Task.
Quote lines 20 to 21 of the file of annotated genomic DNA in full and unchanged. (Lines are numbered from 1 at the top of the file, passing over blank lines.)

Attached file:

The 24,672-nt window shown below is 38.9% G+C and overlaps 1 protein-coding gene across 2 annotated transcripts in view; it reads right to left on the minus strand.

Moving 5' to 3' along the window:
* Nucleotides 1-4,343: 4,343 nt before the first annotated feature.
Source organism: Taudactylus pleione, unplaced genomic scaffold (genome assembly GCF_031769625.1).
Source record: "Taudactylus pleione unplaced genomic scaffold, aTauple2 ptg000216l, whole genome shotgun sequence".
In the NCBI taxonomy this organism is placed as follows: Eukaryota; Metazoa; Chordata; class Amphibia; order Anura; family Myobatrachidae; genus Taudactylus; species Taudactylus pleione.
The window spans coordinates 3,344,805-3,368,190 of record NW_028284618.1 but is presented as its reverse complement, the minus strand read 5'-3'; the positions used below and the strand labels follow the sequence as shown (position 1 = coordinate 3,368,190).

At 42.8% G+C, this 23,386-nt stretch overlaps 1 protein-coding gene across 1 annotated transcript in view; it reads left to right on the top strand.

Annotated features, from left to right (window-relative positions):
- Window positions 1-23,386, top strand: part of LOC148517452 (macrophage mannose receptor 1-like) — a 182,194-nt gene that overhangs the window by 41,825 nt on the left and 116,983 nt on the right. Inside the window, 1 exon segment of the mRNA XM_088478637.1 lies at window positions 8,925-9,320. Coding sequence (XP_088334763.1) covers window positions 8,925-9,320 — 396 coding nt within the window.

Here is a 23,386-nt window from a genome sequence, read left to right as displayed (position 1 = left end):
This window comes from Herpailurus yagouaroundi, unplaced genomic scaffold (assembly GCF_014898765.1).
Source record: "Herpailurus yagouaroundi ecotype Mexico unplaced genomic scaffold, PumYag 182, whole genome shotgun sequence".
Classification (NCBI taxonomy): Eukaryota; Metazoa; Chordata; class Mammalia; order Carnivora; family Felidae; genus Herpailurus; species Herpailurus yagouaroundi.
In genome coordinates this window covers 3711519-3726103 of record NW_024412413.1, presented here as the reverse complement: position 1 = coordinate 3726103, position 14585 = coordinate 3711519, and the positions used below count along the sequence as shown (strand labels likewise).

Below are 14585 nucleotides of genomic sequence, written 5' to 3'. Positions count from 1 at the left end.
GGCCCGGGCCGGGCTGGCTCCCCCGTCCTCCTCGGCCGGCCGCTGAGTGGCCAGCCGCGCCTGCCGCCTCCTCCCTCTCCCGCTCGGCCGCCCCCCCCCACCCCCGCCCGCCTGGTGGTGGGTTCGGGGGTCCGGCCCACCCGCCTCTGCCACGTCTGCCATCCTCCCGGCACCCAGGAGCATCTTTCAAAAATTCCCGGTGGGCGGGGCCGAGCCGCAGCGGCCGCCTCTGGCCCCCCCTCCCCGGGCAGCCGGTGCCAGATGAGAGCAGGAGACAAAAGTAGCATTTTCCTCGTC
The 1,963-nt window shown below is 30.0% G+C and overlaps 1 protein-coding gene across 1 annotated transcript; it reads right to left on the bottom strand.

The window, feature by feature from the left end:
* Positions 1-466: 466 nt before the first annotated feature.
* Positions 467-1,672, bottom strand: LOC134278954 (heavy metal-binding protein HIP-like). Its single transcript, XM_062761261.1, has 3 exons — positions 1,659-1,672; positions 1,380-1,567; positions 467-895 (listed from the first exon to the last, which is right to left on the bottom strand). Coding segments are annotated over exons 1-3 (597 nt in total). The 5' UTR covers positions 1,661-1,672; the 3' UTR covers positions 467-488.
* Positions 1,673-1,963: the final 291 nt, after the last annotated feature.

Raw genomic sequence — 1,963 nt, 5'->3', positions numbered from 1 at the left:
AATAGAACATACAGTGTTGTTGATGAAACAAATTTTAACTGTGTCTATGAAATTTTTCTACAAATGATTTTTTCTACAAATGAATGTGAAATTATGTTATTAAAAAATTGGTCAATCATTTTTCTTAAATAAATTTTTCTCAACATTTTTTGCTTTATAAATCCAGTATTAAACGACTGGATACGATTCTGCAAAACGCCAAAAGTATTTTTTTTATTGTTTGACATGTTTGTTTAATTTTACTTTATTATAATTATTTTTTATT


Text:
* Positions 1-466: 466 nt before the first annotated feature.
* Positions 467-1,672, bottom strand: LOC134278954 (heavy metal-binding protein HIP-like). Its single transcript, XM_062761261.1, has 3 exons — positions 1,659-1,672; positions 1,380-1,567; positions 467-895 (listed from the first exon to the last, which is right to left on the bottom strand). Coding segments are annotated over exons 1-3 (597 nt in total). The 5' UTR covers positions 1,661-1,672; the 3' UTR covers positions 467-488.